Fantasy Baseball: Batters Stock Watch

Fantasy Baseball: Batters Stock Watch

The Melky Cabrera suspension sent a shock wave through fantasy baseball Wednesday, and with that, we'll focus on the outfield in this week's Batter Stock Watch.

Buy

Eric Young, 2BOF, Rockies: He's been a monster this month (11 runs, three homers, .447 average), taking advantage of the leadoff spot and Colorado's thin air. Young's also collected 13 steals in limited playing time for the year (157 at-bats); imagine what he could do if he landed a regular spot. Manager Jim Tracy is notorious for being a lineup tinkerer, but he says Young will stick in the Colorado mix even after Michael Cuddyer returns Thursday. Good enough for us, we'll keep running with Young.

Jon Jay, OF, Cardinals: He's getting a shot at the top of the St. Louis lineup, and the results have been terrific: 20-for-45 binge this month, two homers, three steals. The Cardinals as a team lead the NL in batting average and runs scored, so it's a handy place for rotisserie value. Jay's strong defense also keeps him in the lineup the team needs to be strong up the middle, because the corner defenders are very weak.

Rajai Davis, OF, Blue Jays: He doesn't offer strong fundamentals in the field or at the plate, but Davis knows what he's doing as a baserunner (35-for-43 on steals this year, with 12 swipes since the break). The injury-ravaged Jays don't really have a choice any longer in their outfield they need to play Davis every day. Don't let your past opinions on Davis cloud your judgement; he's a strong play down the stretch.

Desmond Jennings, OF, Rays: His first-half mess was a sore spot for fantasy owners, but Jennings has been back on the beam since the All-Star break (.308, four homers, seven steals, 24 runs). Most importantly, he's trimmed his BBK rate down to a more acceptable area (nine free passes, 21 strikeouts). With Evan Longoria back in the fold, it's a good time to be rolling with most of your Tampa Bay offensive options.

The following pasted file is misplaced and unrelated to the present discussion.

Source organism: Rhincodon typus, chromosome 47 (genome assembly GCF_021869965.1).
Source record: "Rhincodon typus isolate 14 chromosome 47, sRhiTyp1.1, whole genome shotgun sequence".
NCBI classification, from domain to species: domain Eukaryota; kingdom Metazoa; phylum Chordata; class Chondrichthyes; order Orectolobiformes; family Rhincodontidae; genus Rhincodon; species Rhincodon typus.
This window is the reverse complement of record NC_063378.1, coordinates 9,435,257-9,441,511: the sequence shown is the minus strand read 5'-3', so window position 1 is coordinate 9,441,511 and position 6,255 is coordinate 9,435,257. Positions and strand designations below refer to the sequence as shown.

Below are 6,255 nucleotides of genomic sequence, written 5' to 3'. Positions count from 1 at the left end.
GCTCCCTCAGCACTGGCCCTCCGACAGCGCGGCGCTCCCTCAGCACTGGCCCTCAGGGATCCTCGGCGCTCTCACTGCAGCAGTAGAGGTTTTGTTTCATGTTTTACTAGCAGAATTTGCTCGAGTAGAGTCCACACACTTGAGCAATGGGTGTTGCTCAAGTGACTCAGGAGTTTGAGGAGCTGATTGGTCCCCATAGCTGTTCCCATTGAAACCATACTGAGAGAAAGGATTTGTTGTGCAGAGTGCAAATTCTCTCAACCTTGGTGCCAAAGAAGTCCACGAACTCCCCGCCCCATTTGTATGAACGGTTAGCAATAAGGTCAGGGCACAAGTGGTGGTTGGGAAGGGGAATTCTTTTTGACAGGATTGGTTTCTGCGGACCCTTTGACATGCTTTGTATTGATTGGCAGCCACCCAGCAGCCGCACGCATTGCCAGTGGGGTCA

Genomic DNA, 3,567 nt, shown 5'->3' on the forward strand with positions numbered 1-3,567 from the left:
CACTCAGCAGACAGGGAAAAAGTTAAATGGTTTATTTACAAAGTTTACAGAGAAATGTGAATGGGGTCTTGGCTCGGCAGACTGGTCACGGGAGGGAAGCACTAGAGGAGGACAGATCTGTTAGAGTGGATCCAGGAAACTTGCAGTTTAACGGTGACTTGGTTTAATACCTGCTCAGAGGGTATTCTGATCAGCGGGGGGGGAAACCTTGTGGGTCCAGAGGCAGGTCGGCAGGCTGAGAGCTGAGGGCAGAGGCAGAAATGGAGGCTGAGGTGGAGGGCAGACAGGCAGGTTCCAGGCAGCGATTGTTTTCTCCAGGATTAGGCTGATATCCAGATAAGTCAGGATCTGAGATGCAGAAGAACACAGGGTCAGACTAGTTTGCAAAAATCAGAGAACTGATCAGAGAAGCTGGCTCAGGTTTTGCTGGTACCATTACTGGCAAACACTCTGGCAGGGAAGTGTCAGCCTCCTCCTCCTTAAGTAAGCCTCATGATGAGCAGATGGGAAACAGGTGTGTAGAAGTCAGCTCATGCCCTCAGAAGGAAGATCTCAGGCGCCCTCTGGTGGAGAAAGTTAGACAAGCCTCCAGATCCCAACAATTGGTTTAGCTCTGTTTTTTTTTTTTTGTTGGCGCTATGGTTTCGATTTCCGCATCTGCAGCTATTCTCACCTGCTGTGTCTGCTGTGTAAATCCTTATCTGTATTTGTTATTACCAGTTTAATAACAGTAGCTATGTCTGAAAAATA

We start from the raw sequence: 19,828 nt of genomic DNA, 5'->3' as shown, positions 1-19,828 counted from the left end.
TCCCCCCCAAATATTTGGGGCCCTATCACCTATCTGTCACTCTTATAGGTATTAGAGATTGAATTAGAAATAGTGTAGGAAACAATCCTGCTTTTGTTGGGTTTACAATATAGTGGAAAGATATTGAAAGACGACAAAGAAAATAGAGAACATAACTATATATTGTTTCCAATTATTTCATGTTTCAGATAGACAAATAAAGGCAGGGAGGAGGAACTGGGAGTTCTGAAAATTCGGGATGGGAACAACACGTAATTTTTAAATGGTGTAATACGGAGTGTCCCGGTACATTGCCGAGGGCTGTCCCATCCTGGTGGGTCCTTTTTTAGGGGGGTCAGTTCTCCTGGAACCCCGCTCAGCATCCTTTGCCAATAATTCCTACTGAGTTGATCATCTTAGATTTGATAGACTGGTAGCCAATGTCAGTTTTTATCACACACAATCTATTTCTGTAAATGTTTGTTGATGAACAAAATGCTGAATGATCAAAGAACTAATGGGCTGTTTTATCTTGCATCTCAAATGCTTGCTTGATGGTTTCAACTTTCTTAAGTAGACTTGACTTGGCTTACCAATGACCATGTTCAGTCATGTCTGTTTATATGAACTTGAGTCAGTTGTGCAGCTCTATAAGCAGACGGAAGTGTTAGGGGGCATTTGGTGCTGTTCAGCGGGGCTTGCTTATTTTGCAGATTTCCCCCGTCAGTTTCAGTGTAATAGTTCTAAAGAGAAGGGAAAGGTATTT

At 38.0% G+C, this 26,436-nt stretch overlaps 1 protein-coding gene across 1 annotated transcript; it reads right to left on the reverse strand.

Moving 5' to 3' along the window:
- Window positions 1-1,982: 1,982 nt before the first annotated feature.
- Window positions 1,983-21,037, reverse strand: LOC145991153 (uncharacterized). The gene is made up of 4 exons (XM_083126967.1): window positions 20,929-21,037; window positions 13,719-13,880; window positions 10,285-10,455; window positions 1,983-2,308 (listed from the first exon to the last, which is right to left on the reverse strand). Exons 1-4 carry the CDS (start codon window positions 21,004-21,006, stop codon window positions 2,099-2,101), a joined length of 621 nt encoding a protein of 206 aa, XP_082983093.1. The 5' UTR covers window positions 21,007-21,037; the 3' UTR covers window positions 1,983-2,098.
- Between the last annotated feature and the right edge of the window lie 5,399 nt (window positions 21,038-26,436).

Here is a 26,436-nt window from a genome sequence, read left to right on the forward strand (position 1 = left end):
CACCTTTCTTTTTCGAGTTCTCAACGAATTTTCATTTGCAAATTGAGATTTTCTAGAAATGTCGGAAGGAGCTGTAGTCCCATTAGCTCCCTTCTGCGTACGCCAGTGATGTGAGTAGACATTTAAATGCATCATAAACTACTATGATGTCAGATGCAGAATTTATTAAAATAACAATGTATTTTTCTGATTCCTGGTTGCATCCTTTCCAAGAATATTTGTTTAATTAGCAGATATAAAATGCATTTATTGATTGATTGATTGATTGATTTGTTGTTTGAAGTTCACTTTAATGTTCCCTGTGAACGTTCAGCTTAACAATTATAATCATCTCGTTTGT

Sell

Bryce Harper, OF, Nationals: He's going to be a superstar someday, no one disputes that. But Harper has been a gaping hole in Washington's lineup of late (.178 .267.254 since the break), and he's only batting .221 against lefties for the year. In a keeper pool, you should flip Harper's wonderful future for someone who is wonderful right now. Flags fly forever.

Hold

Garrett Jones, 1BOF, Pirates: He's been a lefty liability his entire career, and that story hasn't changed this year (.595 OPS). But so long as we live in a right-handed world, why worry? Jones rakes against the northpaws (.293.327.547, 15 homers), and the Pirates have been a run-scoring juggernaut since the beginning of June. Enjoy the ride.

Brandon Belt, 1BOF, Giants: The Melky Cabrera suspension gives Belt another way into the Giants lineup and further protects him from the whims of Bruce Bochy. Belt's swinging sweetly at a .472 clip this month, with just two strikeouts over 36 at-bats. That should earn him some lineup cred for the balance of August.

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NHL explains why the Malkin goal was not overturned

NHL explains why the Malkin goal was not overturned

A crazy second period got a little more insane late with a disputed go-ahead goal from Evgeni Malkin. After Pittsburgh Penguins forward Patric Hornqvist slid into Philipp Grubauer on the goal, Barry Trotz challenged the play for goalie interference.

The challenge was unsuccessful.

The NHL released an explanation of the call:

After reviewing all available replays and consulting with NHL Hockey Operations staff, the Referee confirmed that the actions of Washington's Daniel Winnik caused Pittsburgh's Patric Hornqvist to contact Grubauer before the puck crossed the goal line. The decision was made in accordance with Note 2 of Rule 78.7 (ii) which states, in part, that the goal on the ice should be allowed because "the attacking Player was pushed, shoved or fouled by a defending Player causing the attacking Player to come into contact with the goalkeeper."

Therefore the original call stands - good goal Pittsburgh Penguins.

You can view the play in the video above.

None of this explanation is incorrect. Winnik trips Hornqvist which causes him to slide into Grubauer. But from my point of view, it's not the trip that's the issue.

As Hornqvist slides into Grubauer, he clearly — and seemingly intentionally — hits and pushes Grubauer's pad with his stick. Unless the rule means that a player can legally do whatever he wants to a goalie so long as he was pushed into him (which we all know is not the case), this goal should have been called back for goalie interference.